EXPLAINED: What’s behind Italy’s soaring number of migrant arrivals?

After 8,500 people arrived on the tiny island of Lampedusa in just three days earlier this month, Meloni demanded the European Union do more to help relieve the pressure.

Brussels agreed to intensify existing efforts, and this week said it would start to release money to Tunisia – from where many of the boats leave – under a pact aimed at stemming irregular migration from the country.

Blaming Germany

But Meloni’s main coalition partner, Matteo Salvini of the anti-immigration League party, has been dismissive of EU efforts to manage the surge of arrivals that he dubbed an “act of war”.

The League this weekend also condemned Germany for funding an NGO conducting at-sea rescues in the Mediterranean, saying it represented “very serious interference” in Italian affairs.

Defence Minister Guido Crosetto, a member of Meloni’s party, weighed in on Sunday, telling La Stampa newspaper the move put Italy “in difficulty”.

“If Germany cared about the fate of people in difficulty and really wanted to help us save lives, they could help… (with plans) to seriously combat criminals who traffic people,” he added in a statement on Sunday evening.

IN NUMBERS: Five graphs to understand migration to Italy

Several charity rescue ships operate in the Central Mediterranean, the world’s deadliest sea crossing for migrants, although they only pick up around five percent of arrivals to Italy, according to Crosetto.

The German foreign office confirmed it was providing between 400,000 euros and 800,000 euros each to two projects, “for the support on land in Italy of people rescued at sea and an NGO project for sea-rescue operations”.

People gather outside the migrant reception centre on Lampedusa, south of Sicily, on August 14th 2023. The island has recently struggled to cope with a large number of sea arrivals.

People gather outside the migrant reception centre on Lampedusa, south of Sicily, on August 14th 2023. The island has recently struggled to cope with a large number of sea arrivals. Photo by Alessandro Serranò / AFP

‘Protection money’

While interior minister in a previous government in 2019, Salvini blocked several charity ships from disembarking rescued migrants in Italy, a move that saw him prosecuted in Sicily on charges of kidnapping.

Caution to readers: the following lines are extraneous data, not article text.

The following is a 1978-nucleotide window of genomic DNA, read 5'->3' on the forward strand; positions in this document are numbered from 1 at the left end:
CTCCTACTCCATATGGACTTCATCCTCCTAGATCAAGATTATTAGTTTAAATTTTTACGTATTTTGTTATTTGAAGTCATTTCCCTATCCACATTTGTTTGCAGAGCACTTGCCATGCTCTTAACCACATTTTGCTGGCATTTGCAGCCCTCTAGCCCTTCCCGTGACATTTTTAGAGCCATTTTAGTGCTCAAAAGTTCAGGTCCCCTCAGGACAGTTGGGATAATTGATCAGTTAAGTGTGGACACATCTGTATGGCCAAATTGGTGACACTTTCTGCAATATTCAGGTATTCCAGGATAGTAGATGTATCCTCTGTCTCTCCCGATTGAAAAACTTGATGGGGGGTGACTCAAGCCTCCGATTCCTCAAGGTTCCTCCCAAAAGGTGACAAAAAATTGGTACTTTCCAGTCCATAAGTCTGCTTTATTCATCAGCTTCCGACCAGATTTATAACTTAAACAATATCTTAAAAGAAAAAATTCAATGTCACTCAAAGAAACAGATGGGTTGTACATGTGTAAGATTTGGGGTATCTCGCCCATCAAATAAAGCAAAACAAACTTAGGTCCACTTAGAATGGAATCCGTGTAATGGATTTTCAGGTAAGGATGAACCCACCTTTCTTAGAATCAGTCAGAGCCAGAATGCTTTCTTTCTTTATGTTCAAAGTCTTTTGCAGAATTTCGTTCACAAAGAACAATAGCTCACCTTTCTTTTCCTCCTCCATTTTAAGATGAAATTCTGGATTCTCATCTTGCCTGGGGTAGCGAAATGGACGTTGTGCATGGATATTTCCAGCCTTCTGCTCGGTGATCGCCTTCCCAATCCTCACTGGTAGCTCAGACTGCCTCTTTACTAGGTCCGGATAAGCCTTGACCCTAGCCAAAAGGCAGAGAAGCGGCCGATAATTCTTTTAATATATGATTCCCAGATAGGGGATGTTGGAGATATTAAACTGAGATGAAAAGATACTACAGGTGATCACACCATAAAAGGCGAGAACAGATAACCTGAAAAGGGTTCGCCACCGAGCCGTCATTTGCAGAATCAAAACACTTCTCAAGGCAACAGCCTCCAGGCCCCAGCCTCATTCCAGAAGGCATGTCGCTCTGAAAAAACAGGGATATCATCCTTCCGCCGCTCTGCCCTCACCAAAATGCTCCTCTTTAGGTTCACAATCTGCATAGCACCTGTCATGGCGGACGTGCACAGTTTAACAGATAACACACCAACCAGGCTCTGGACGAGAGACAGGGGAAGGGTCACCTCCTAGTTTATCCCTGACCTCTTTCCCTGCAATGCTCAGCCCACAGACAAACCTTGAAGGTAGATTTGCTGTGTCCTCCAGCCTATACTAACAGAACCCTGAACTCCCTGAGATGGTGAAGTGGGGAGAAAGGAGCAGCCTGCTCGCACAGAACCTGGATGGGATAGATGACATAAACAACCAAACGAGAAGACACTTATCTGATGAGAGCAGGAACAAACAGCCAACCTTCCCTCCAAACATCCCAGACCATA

Since taking office in October, Meloni’s government has restricted the activities of the ships, which it accuses of encouraging migrants, while vowing to clamp down on people smugglers.

In April, weeks after more than 90 migrants died in a shipwreck near the town of Cutro on the coast of Calabria, it declared a six-month migration ‘state of emergency’, allocating 5 million euros to address the situation.

This was followed in May by the passage of the Cutro decree, which all but eliminated Italy’s special protection status for certain categories of asylum seekers and introduced harsher sentences for traffickers.

Agriculture Minister Francesco Lollobrigida sparked controversy at the time by saying Italy was facing “ethnic substitution” as a result of migration – comments opposition leader Elly Schlein dismissed as “disgusting” and as having “the flavour of white supremacism”.

Most recently, the government has sought to boost repatriation of arrivals ineligible for asylum, including by building new detention centres and extending the time migrants can be held there.

It emerged this week it would also be requiring migrants awaiting a decision on asylum to pay a deposit of 5,000 euros or be sent to a detention centre, prompting accusations the state was charging “protection money”.

The move was an “inhuman” gesture that unfairly targets “those fleeing famine and war,” parliamentarian Riccardo Magi of the +Europa party told reporters.

The centre-left Democratic Party said earlier this week that “on immigration, the Italian right has failed”.

“It continues on a path that is demagogic and consciously cynical, but above all totally ineffective both in the respect and safeguarding of human rights, and for the protection of Italy’s interests,” it said in a note.

The criticism of Germany comes after Berlin temporarily stopped accepting migrants living in Italy, after Rome itself suspended EU rules governing the distribution of migrants.